Antibiotic resistant strains of bacteria are a major clinical problem; therefore, alternative treatments are necessary. Attention has turned to the potential therapeutic use of honey bee products with antibiotic resistant bacteria such as Methicillin-resistant Staphyloccus aureus (MRSA) which is a pathogen of particular clinical importance (Iwamoto et al., 2013). The formation of a biofilm is an important factor for the reproduction of many food-borne species of MRSA (McCarthy et al., 2015). The murine hydrolase alt gene facilitates MRSA's biofilm formation. Han et al. (2016) found that the alt gene expression was increased in MRSA that was exposed to bee venom (Han et al., 2016). This suggests that bee venom interrupts cell division and biofilm formation. In addition, there was a synergistic effect of bee venom and the antibiotics gentamicin and vancomycin on MRSA strains (MRSA 3366 and 3708; Han et al., 2016). A study by Choi et al. (2015), found that both bee venom and melittin exhibited antibacterial properties against MRSA in vitro. In mice infected with MRSA, the study found that melittin reversed bacteraemia and caused recovery from MRSA infected skin wounds (Choi et al., 2015). It is extremely important to find alternative solutions to treating antibiotic-resistant bacteria; thus, further testing of bee venom's role in treating these diseases is imperative.

Recent data by Hood of Washington University School of Medicine showed that nanoparticles of melittin could kill HIV viral cells (Hood et al., 2013). Melittin nanoparticles were tested on different viral strains of HIV-1. Vaginal epithelial cells were also tested with melittin nanoparticles to study cell vitality. The results of the study showed a significant reduction in HIV viral infection in cells along with sustained vitality in vaginal cells. The study shows the effectiveness and safety of a bee- based anti-HIV product (Hood et al., 2013). Future work should explore this method further on other viruses and different strains of HIV. Another study showed that the introduction of melittin decreased levels of HIV-mRNA in cells infected with the virus, and inhibited the production of the virus in a dose-dependent manner (Wachinger et al., 1998). This was thought to be initiated through inhibition of the gene expression of the virus. Overall, these studies display the importance of extracting the active components of bee products to maximize effectiveness and safety for human use in combating diseases such as HIV.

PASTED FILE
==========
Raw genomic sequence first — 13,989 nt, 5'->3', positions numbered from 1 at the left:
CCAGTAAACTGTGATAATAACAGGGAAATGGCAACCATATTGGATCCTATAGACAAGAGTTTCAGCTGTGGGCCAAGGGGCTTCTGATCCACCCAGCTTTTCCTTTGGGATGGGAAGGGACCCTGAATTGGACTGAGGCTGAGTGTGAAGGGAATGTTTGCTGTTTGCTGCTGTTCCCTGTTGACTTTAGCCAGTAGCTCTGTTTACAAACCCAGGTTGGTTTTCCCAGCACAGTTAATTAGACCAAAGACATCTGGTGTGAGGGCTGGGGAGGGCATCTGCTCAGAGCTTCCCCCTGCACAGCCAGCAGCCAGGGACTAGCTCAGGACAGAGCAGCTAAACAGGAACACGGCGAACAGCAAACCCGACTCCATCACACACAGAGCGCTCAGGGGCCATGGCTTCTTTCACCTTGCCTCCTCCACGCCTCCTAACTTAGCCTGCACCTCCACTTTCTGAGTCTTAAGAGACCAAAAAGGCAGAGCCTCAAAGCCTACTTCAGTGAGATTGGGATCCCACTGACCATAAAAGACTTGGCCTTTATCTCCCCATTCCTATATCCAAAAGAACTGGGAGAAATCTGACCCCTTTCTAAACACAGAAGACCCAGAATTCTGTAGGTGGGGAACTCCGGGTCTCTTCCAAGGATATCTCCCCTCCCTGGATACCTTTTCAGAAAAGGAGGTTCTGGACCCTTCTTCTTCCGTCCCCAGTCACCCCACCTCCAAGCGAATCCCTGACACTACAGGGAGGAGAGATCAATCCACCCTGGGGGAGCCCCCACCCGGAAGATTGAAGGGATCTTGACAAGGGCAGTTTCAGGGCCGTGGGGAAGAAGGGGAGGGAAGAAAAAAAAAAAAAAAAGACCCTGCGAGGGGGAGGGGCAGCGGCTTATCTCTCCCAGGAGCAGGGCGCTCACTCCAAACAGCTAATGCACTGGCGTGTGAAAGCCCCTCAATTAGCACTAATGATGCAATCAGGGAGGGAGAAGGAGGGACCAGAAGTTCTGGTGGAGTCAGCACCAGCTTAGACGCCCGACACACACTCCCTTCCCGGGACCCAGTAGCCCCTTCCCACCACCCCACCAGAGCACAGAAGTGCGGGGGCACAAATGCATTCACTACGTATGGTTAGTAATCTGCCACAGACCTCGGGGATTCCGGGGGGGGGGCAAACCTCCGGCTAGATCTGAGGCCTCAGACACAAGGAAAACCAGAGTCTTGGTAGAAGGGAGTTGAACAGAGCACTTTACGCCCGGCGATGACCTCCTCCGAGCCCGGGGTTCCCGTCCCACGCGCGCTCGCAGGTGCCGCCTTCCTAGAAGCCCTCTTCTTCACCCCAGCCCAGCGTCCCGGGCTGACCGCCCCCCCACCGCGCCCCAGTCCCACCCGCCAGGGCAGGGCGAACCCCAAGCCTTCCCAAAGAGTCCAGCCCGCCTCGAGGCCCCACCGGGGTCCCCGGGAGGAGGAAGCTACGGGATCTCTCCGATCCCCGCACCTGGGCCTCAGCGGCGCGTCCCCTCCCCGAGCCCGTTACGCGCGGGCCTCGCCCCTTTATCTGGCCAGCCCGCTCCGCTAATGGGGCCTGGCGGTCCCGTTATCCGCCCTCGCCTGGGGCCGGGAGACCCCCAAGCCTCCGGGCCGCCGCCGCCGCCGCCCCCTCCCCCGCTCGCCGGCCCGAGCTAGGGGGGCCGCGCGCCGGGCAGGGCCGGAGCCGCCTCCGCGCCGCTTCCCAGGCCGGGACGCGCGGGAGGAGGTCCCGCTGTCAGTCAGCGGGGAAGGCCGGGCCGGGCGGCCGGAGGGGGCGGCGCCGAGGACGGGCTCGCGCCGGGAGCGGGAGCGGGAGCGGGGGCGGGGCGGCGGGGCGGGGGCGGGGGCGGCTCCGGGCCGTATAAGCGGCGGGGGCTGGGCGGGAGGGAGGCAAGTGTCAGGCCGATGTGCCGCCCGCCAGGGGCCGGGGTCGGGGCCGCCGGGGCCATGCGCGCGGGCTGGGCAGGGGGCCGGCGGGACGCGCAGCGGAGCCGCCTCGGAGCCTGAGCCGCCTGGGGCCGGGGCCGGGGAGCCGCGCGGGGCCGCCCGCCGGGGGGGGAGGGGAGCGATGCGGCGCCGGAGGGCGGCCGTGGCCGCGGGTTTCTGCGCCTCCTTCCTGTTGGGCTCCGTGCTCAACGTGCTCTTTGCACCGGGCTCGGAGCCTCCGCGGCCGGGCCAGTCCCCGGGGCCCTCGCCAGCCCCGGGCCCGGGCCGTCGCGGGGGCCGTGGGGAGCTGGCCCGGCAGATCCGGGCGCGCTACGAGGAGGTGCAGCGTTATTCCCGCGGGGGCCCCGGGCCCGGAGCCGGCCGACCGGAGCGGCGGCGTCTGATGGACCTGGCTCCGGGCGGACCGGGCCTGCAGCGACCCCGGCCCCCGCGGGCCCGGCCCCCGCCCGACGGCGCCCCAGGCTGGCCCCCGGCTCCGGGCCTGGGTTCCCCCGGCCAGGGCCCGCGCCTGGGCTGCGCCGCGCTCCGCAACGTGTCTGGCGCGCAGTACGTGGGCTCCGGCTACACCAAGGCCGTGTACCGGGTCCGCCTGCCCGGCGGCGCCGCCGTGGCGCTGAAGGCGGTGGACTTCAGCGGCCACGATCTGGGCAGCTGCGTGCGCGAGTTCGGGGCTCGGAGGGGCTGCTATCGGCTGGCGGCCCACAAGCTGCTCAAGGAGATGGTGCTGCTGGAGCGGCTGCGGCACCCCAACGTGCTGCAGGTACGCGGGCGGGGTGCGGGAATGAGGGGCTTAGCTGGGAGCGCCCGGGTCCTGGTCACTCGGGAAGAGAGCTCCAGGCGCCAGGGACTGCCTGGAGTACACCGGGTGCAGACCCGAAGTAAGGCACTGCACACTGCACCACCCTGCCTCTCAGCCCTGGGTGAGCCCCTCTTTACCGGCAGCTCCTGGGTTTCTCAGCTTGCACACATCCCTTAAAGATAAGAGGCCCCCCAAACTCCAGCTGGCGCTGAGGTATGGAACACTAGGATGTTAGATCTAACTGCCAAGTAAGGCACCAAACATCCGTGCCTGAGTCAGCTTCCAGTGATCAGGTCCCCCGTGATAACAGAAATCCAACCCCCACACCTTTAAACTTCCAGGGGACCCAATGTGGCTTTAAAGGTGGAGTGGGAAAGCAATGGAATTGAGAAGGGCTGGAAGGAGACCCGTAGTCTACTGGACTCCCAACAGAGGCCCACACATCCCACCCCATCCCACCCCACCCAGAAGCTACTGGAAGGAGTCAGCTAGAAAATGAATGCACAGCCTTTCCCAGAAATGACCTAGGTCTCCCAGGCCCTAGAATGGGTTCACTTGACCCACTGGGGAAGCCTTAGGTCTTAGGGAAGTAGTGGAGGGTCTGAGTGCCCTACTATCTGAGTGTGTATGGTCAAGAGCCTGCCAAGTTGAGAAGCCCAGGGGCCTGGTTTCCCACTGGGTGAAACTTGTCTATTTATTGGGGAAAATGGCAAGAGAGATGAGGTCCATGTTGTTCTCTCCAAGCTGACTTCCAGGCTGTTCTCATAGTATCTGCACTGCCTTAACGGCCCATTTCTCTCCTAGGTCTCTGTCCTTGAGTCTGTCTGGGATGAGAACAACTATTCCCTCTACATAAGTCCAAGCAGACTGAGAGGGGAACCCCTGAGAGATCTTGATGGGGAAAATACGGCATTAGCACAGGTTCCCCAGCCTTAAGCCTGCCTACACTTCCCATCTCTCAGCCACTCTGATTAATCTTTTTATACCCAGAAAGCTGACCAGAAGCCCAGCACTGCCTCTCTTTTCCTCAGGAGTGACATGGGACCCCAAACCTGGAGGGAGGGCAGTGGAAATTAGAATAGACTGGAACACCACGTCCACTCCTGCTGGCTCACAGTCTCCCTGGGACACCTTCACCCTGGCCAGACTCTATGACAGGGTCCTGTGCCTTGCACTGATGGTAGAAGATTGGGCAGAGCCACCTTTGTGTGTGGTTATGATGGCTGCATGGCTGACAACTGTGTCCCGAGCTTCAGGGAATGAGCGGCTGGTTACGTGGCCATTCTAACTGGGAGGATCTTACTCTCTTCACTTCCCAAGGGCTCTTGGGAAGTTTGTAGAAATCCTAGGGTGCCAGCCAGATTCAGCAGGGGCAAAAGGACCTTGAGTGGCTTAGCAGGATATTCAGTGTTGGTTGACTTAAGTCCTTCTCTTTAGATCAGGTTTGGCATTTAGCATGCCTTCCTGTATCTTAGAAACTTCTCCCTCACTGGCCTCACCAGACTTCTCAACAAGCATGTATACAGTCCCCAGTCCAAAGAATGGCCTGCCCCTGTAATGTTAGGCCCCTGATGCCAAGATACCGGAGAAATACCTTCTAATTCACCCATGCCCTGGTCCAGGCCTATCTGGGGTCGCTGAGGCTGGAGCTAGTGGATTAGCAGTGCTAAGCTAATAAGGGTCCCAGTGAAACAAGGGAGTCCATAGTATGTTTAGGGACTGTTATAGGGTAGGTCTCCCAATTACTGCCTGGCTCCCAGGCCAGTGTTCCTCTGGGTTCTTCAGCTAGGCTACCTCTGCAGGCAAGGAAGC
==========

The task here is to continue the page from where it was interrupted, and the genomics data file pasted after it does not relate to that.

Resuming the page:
Bee venom has also gained attention as a beauty treatment. It is used in many creams, serums, and other beauty products that are applied for their supposed anti-aging and acne fighting abilities. Though there is no evidence to support its anti-aging abilities, it has been shown to kill acne-causing bacteria (Han et al., 2010). The skin bacteria Propionibacterium acnes can lead to chronic inflammation and acne vulgaris. Honey bee venom was shown to be an effective alternative treatment for P. acnes and clindamycin-resistant P. acnes (Han et al., 2010). However, there are risks associated with using bee venom ranging from minor skin reactions to anaphylaxis (Park et al., 2015).

Honey

Honey is an incredibly important product of the honey bee, as it is the main food source that bees store for consumption during the winter. Honey bees make honey by collecting floral nectar and digesting it to break down complex sugars into simpler ones, then regurgitating it into the honeycomb for storage. It is then left uncapped to dry, reducing its water content to < 20%. It is then capped with wax to seal it for later consumption. Honey is supersaturated with simple sugars, consisting primarily of fructose (~38%) and glucose (~31%). Other components include a variety of enzymes, amino acids, vitamins, minerals, and antioxidants (White and Doner, 1980). The exact chemical content of honey varies due to the floral resources available to the honey bees. There is no standard chemical composition of honey (White and Doner, 1980).